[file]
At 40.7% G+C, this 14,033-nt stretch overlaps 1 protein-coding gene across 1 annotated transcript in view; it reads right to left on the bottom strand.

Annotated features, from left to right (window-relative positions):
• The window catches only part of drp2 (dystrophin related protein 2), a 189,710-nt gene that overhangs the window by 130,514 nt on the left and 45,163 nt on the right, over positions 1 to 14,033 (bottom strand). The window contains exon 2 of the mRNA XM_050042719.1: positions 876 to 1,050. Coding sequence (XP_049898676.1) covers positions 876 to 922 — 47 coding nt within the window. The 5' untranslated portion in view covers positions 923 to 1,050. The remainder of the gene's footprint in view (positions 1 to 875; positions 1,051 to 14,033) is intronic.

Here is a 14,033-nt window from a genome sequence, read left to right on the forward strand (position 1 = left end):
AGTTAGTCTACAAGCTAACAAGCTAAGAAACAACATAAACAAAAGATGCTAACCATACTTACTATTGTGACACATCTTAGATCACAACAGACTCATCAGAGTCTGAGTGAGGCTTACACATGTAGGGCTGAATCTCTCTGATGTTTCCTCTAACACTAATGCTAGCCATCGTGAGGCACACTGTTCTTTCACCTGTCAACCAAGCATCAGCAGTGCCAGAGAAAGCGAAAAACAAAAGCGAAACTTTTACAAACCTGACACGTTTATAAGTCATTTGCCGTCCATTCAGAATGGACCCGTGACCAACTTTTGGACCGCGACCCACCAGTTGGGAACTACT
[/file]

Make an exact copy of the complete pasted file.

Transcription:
At 40.7% G+C, this 14,033-nt stretch overlaps 1 protein-coding gene across 1 annotated transcript in view; it reads right to left on the bottom strand.

Annotated features, from left to right (window-relative positions):
• The window catches only part of drp2 (dystrophin related protein 2), a 189,710-nt gene that overhangs the window by 130,514 nt on the left and 45,163 nt on the right, over positions 1 to 14,033 (bottom strand). The window contains exon 2 of the mRNA XM_050042719.1: positions 876 to 1,050. Coding sequence (XP_049898676.1) covers positions 876 to 922 — 47 coding nt within the window. The 5' untranslated portion in view covers positions 923 to 1,050. The remainder of the gene's footprint in view (positions 1 to 875; positions 1,051 to 14,033) is intronic.

Here is a 14,033-nt window from a genome sequence, read left to right on the forward strand (position 1 = left end):
AGTTAGTCTACAAGCTAACAAGCTAAGAAACAACATAAACAAAAGATGCTAACCATACTTACTATTGTGACACATCTTAGATCACAACAGACTCATCAGAGTCTGAGTGAGGCTTACACATGTAGGGCTGAATCTCTCTGATGTTTCCTCTAACACTAATGCTAGCCATCGTGAGGCACACTGTTCTTTCACCTGTCAACCAAGCATCAGCAGTGCCAGAGAAAGCGAAAAACAAAAGCGAAACTTTTACAAACCTGACACGTTTATAAGTCATTTGCCGTCCATTCAGAATGGACCCGTGACCAACTTTTGGACCGCGACCCACCAGTTGGGAACTACT